Japanese Govt Service To Provide Businesses With Quake Damage Estimates

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The government has decided to roll out a paid service that will send notifications of nationwide damage estimates to companies soon after major earthquakes in the Nankai Trough and elsewhere.

The National Research Institute for Earth Science and Disaster Resilience (NIED) will use the system to estimate earthquake intensities, damage to buildings and fatalities in 250-square-meter sections nationwide.

This data will be sent via email to paying businesses within 20 minutes of a quake. It is hoped that providing information on potential damage to factories and clients in situations where phones may not be working will help companies get up and running again quickly.
Rapid post-disaster recovery

The messages are to be sent out by the Real-time Earthquake & Disaster Information Consortium (REIC), a Tokyo-based nonprofit organization. REIC plans to start providing information to about 10 major construction companies, home appliance manufacturers and other firms soon.
The fees paid by participating companies are meant to cover operating costs.

When an Ibaraki factory that manufactured semiconductors for automobiles was damaged in the 2011 Great East Japan Earthquake, automakers in Japan and overseas, including Toyota Motor Corp., were forced to stop or reduce production.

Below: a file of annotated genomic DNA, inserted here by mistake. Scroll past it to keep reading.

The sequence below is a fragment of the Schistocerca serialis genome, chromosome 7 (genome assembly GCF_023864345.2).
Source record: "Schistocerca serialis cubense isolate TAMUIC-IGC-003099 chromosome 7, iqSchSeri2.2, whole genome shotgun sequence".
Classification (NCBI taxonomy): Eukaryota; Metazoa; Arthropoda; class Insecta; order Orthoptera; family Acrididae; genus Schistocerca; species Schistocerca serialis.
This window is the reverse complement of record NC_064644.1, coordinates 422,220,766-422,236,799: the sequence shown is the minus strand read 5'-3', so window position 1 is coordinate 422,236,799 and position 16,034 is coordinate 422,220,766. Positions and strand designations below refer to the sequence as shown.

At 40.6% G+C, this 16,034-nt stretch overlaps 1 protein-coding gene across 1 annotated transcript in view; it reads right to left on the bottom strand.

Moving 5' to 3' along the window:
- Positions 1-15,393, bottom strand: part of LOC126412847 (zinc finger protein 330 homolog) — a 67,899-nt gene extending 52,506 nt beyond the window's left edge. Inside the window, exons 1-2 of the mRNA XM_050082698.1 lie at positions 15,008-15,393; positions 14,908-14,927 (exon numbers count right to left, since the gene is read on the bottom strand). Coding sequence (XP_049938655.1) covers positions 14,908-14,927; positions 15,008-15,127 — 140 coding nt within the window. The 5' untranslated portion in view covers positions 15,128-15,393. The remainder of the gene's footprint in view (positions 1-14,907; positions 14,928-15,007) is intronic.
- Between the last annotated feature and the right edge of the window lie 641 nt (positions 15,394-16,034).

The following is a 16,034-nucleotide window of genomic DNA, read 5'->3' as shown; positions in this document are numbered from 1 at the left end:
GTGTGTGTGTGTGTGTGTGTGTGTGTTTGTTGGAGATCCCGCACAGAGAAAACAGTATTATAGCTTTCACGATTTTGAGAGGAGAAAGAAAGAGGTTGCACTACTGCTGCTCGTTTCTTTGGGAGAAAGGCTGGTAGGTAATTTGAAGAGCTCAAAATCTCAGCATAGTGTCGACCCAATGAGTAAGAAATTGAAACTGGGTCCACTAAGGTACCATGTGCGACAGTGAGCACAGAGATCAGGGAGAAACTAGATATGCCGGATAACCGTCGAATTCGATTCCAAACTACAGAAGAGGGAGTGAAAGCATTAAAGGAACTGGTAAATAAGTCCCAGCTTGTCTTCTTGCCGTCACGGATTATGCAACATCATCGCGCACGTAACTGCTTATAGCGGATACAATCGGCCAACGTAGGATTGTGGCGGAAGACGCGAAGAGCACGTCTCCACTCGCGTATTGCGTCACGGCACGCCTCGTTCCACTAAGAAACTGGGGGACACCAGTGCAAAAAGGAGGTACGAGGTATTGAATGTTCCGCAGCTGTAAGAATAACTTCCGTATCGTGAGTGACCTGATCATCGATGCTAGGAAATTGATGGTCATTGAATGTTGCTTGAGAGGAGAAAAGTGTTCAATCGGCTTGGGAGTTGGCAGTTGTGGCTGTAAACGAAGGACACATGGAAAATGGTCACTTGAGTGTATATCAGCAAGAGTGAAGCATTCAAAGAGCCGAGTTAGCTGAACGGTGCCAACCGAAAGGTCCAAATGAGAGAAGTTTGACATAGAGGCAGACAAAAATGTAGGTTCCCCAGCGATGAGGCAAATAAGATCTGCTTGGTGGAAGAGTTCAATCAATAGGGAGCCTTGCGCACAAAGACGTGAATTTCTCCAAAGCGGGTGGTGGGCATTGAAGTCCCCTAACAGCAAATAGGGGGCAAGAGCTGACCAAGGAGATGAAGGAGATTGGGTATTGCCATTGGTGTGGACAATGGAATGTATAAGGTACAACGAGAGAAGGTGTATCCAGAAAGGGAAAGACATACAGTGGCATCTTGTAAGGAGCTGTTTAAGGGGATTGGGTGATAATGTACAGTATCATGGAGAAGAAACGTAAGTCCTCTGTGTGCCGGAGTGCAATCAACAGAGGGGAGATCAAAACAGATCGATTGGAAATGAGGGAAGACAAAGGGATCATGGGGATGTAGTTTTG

An earthquake in the Nankai Trough or directly under Tokyo could halt the activities of a large number of companies. The Japan Society of Civil Engineers has estimated that economic damage from a Nankai Trough earthquake could reach ¥1,410 trillion over 20 years.

NIED’s estimation system was completed in March as a part of the Cabinet Office’s large-scale research projects aimed at promoting rapid lifesaving and recovery after disasters. The government hopes that more companies signing on will aid in post-disaster recovery.

According to REIC, the system uses recordings from about 5,000 seismographs nationwide, structural data on land and buildings, day and nighttime populations, and other information to estimate earthquake intensity, structural damage and fatalities for each area. Information will be provided in 250-square-meter segments.

The monthly cost for companies before tax is ¥48,000 and firms can register as many branch offices, factories and regions where clients are located as they wish.

Estimates are to be sent out within 20 minutes after an earthquake measuring at least 3 on the Japanese seismic intensity scale occurs at multiple locations. Methods of estimating tsunami damage are still being developed, and will not be included in the notices for the time being.

“We plan on looking into using the information to determine whether to dispatch staff to check for damage at buildings and other projects we are involved in,” said the person in charge of the matter at Kajima Corp., a major construction firm based in Tokyo.

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